Peer review: Maybe cancer won’t kill you, but bad data about it will
|April 23, 2012||Posted by News under News, Peer review|
In “Lab Mistakes Hobble Cancer Studies But Scientists Slow to Take Remedies” (Wall Street Journal , April 20, 2012) Amy Dockser Marcus reports
Last year, cancer researcher Robert Mandic got news no scientist wants to hear.
After publishing a paper on a rare head-and-neck cancer, he learned the cells he had been studying were instead cervical cancer. He notified the journal Oral Oncology, which retracted the article.
“To base something on wrong data is bad, so it needs to be reported and I did,” said Dr. Mandic, a researcher at the University Hospital Giessen and Marburg in Germany. “But it wasn’t pleasant to call.”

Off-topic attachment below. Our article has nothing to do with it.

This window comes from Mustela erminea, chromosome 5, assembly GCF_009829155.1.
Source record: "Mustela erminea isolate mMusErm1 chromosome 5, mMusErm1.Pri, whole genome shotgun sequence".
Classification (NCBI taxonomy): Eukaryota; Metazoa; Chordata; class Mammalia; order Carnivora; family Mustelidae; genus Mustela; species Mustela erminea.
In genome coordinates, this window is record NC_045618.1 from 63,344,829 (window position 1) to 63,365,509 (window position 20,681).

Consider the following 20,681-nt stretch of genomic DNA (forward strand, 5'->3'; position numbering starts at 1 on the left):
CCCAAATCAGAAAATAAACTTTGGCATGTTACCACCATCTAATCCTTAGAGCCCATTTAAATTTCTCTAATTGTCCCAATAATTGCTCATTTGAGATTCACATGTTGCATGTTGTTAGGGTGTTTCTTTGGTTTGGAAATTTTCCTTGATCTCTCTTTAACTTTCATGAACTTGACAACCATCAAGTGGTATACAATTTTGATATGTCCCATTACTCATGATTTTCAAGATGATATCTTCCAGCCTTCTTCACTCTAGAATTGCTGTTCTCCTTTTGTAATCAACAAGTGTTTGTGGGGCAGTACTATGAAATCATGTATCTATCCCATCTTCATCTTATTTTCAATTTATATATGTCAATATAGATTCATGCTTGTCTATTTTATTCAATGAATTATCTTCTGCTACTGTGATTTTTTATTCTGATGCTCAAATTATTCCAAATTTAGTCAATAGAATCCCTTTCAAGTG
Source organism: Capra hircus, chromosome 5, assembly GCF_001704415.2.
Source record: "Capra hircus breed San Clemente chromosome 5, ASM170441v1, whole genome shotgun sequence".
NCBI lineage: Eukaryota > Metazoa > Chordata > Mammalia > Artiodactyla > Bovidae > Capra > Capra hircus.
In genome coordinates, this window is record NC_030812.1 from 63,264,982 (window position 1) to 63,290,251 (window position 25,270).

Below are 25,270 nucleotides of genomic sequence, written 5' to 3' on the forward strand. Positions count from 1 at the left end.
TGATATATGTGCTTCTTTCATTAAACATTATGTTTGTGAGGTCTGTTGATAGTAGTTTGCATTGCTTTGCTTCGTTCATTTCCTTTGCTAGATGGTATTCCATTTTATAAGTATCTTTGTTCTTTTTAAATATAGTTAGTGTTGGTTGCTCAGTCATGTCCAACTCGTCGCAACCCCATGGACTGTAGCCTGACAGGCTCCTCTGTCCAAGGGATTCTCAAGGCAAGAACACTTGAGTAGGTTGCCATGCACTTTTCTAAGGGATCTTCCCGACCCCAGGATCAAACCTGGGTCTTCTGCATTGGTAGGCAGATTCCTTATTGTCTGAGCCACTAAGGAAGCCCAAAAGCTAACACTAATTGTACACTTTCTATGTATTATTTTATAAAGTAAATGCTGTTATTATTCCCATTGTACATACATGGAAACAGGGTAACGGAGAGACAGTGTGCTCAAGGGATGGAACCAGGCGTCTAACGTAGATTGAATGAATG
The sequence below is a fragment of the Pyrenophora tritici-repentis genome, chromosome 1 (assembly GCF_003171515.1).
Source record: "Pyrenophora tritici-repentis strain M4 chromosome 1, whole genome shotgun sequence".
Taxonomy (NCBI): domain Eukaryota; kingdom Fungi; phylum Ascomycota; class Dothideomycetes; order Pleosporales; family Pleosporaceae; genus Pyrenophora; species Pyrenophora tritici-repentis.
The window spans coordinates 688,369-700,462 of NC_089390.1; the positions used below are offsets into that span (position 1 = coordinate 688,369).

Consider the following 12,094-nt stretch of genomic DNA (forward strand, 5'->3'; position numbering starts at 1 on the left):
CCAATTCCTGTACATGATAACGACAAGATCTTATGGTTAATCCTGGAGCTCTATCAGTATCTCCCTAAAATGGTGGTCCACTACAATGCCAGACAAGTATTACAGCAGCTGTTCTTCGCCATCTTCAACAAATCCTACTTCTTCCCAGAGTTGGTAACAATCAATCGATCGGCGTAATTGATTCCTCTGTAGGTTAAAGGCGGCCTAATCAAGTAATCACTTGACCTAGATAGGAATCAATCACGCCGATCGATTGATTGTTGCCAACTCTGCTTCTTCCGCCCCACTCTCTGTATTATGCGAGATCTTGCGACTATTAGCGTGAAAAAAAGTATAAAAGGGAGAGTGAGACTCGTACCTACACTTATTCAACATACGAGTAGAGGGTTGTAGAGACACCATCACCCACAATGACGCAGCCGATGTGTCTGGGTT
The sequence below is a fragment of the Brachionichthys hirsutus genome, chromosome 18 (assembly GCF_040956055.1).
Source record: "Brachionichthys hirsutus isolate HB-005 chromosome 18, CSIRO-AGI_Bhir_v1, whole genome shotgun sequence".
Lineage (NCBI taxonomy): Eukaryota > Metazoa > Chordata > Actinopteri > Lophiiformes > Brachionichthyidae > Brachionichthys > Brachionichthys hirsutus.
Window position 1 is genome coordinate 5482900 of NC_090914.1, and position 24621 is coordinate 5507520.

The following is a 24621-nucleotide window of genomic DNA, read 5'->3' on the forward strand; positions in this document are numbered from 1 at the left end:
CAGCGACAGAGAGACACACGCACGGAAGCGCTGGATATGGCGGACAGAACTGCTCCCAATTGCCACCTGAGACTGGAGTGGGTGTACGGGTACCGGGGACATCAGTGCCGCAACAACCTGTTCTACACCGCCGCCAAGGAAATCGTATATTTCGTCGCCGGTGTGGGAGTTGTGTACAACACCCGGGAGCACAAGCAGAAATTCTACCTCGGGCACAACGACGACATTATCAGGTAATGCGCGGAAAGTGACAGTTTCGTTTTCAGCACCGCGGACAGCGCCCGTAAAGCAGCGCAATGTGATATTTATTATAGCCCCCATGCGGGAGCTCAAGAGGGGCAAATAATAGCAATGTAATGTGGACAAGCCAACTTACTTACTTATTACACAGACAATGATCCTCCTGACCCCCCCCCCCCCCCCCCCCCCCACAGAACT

Dr. Mandic entered a largely secret fellowship of scientists whose work has been undermined by the contamination and misidentification …
You must pay to read the rest, but the basic lesson is that when pundits claim that science will save us, they are either mistaken or dishonest.
Honestly, diligence, hard work, community spirit – those might save us. Science … well, if this is science, who needs it?
Note: Some retractions, like this one, are honourable. What is NOT honourable is the original cause.
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Chalk one up for why peer review is NOT the gold standard of science. Peer review can’t do anything about this.